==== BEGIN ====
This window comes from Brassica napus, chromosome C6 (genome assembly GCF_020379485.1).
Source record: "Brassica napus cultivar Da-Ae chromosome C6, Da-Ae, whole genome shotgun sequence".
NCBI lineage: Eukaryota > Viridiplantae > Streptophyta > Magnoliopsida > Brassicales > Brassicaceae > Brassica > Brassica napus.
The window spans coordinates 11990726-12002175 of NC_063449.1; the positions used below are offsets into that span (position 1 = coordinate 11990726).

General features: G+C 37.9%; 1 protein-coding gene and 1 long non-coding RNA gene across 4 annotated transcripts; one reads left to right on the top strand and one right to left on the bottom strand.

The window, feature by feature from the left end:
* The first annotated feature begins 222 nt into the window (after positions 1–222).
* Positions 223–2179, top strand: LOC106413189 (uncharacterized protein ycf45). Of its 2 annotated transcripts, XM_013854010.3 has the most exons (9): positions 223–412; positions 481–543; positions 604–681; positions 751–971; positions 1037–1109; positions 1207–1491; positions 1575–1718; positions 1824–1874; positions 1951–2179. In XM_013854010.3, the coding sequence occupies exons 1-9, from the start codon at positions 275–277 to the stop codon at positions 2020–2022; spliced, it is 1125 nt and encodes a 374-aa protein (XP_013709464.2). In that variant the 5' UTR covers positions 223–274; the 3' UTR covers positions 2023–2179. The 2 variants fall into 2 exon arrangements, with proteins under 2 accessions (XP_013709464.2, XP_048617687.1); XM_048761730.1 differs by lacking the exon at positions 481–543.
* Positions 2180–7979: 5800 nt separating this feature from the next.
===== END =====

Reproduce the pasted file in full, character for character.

This window comes from Brassica napus, chromosome C6 (genome assembly GCF_020379485.1).
Source record: "Brassica napus cultivar Da-Ae chromosome C6, Da-Ae, whole genome shotgun sequence".
NCBI lineage: Eukaryota > Viridiplantae > Streptophyta > Magnoliopsida > Brassicales > Brassicaceae > Brassica > Brassica napus.
The window spans coordinates 11990726-12002175 of NC_063449.1; the positions used below are offsets into that span (position 1 = coordinate 11990726).

General features: G+C 37.9%; 1 protein-coding gene and 1 long non-coding RNA gene across 4 annotated transcripts; one reads left to right on the top strand and one right to left on the bottom strand.

The window, feature by feature from the left end:
* The first annotated feature begins 222 nt into the window (after positions 1–222).
* Positions 223–2179, top strand: LOC106413189 (uncharacterized protein ycf45). Of its 2 annotated transcripts, XM_013854010.3 has the most exons (9): positions 223–412; positions 481–543; positions 604–681; positions 751–971; positions 1037–1109; positions 1207–1491; positions 1575–1718; positions 1824–1874; positions 1951–2179. In XM_013854010.3, the coding sequence occupies exons 1-9, from the start codon at positions 275–277 to the stop codon at positions 2020–2022; spliced, it is 1125 nt and encodes a 374-aa protein (XP_013709464.2). In that variant the 5' UTR covers positions 223–274; the 3' UTR covers positions 2023–2179. The 2 variants fall into 2 exon arrangements, with proteins under 2 accessions (XP_013709464.2, XP_048617687.1); XM_048761730.1 differs by lacking the exon at positions 481–543.
* Positions 2180–7979: 5800 nt separating this feature from the next.